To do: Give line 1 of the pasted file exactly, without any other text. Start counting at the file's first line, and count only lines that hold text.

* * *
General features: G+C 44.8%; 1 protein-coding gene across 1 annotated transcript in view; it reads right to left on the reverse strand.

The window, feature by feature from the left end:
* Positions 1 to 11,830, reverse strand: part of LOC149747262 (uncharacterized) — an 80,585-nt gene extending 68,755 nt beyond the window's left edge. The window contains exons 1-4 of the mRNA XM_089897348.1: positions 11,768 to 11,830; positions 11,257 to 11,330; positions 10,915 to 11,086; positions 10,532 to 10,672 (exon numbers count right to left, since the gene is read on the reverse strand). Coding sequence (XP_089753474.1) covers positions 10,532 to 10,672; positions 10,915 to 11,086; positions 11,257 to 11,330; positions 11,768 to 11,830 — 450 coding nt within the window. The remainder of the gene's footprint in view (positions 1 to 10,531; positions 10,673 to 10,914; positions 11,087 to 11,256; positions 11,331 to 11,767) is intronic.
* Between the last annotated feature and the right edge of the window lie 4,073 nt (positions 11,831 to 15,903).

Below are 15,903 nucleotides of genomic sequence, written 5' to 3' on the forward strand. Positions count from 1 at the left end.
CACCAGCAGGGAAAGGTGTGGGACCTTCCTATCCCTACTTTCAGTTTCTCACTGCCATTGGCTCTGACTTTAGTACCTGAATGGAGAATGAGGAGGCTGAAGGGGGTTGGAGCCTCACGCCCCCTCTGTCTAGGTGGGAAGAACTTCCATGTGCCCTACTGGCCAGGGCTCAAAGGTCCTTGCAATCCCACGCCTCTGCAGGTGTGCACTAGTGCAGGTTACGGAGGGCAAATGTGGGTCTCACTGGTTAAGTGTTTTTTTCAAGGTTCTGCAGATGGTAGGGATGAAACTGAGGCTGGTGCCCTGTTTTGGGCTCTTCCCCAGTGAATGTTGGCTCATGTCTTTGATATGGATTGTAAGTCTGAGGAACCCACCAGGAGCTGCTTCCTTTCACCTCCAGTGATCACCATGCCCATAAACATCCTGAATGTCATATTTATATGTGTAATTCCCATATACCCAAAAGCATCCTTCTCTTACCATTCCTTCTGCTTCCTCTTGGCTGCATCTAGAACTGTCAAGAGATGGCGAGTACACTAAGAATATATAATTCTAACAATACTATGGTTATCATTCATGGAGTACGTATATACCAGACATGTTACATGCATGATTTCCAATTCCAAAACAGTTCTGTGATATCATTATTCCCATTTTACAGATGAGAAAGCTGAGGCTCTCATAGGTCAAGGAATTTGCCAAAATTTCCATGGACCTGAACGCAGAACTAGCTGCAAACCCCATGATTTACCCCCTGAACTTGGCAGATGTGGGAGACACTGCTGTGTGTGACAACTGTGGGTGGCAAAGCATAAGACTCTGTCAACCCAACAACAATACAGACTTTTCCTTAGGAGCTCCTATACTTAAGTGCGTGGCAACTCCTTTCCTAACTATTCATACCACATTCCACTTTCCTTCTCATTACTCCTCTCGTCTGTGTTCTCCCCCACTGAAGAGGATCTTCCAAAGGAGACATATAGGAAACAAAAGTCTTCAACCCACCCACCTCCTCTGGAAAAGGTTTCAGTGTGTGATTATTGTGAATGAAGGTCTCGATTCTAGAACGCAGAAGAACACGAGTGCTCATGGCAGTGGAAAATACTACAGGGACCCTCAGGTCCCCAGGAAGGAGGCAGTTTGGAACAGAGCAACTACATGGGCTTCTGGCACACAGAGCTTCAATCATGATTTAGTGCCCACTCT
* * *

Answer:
General features: G+C 44.8%; 1 protein-coding gene across 1 annotated transcript in view; it reads right to left on the reverse strand.